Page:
Still, there are a couple things that are coming to me at this moment; a couple big ways where I have seen I could be taking much better care of myself and my life overall.

Cooking and food first. I’ve fallen out of the habit of cooking much for myself – I can throw things together at the last minute, but I’m starting to sneak back into my old theater days habit where “dinner” is a bag of Cheetos and a banana or something, because that’s what’s around the house and I am too exhausted for dinner. Or I’ll go totally the other direction and get a craving for roast chicken or some specific vegetable, and make it for myself – but then I fall prey to the single New Yorker’s curse, where I’ve purchased an entire package of two pounds of beets when I only needed a half pound, and the rest of the package sits in my fridge taking up room and growing slowly mushy.

At some point this weekend, though, the thought hit me that I need to think of my kitchen as a living thing.  It takes in food, and it digests it one way or another – either through my cooking and eating it, or through rot and waste. And then there are all the things that don’t rot, but aren’t getting used and are just taking up space.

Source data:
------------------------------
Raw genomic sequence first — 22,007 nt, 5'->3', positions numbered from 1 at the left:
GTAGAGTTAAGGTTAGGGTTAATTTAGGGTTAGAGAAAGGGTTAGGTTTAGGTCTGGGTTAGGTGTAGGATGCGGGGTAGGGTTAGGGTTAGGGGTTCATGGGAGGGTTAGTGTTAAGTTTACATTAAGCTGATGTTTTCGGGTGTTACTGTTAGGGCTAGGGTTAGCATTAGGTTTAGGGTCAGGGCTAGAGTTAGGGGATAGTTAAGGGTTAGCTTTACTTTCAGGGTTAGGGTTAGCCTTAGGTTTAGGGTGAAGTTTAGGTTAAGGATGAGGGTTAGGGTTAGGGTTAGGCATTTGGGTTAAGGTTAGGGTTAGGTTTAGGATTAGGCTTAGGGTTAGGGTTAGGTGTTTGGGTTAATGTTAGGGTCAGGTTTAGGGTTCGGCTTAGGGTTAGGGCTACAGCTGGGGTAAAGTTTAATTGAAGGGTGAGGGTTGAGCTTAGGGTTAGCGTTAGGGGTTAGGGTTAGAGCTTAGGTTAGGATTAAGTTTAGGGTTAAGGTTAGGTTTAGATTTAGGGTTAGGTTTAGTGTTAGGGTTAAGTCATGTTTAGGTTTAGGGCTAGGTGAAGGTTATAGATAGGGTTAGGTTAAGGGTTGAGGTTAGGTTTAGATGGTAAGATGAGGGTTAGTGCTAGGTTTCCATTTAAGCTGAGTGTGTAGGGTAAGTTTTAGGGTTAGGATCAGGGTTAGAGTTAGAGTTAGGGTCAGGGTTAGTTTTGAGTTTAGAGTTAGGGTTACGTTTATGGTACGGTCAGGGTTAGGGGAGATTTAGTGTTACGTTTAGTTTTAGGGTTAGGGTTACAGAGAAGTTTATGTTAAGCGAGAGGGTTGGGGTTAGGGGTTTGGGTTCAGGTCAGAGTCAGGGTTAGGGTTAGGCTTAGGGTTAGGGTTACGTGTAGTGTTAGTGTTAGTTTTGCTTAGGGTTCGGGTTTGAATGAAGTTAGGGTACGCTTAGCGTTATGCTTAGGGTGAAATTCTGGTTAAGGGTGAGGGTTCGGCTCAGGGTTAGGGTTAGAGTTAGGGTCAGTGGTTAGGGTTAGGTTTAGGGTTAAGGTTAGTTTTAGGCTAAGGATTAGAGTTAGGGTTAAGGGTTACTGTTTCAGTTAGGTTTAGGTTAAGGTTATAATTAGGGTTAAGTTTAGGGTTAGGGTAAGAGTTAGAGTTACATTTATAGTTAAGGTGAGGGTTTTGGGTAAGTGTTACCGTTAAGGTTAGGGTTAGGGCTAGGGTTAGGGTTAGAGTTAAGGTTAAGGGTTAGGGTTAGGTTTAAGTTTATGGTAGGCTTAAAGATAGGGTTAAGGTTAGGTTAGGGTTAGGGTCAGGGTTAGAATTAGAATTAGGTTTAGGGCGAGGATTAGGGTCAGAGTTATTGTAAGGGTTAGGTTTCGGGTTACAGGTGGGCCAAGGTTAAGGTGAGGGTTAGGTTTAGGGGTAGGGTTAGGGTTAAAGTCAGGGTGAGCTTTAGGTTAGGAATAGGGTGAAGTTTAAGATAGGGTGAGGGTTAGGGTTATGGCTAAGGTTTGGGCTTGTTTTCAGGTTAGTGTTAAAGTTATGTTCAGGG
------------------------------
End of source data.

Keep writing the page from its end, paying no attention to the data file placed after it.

So starting this weekend, I’m putting my kitchen, not me, on a diet. I’ll be shopping with a more careful eye on what I already have, how it can be used, and how to use up the leftovers of whatever I make. I’ll be making much more frequent use of my bento and tiffin to take food to work instead of running to the pizza place downstairs. I’ll be much more likely to tuck things in the freezer instead of letting them go bad – and to also rummage in the freezer instead of shopping. I’ll also be making a lot more soup stocks in an effort to use up the herbs that are overrunning my windowsill – and also snagging some of the less-pretty cuttings for things like air fresheners or bath treatments (I made a tea of lemon verbena yesterday, and instead of just tossing the stems, I threw them into a small pot of water and had that simmering on the stove a while; it was quite effective).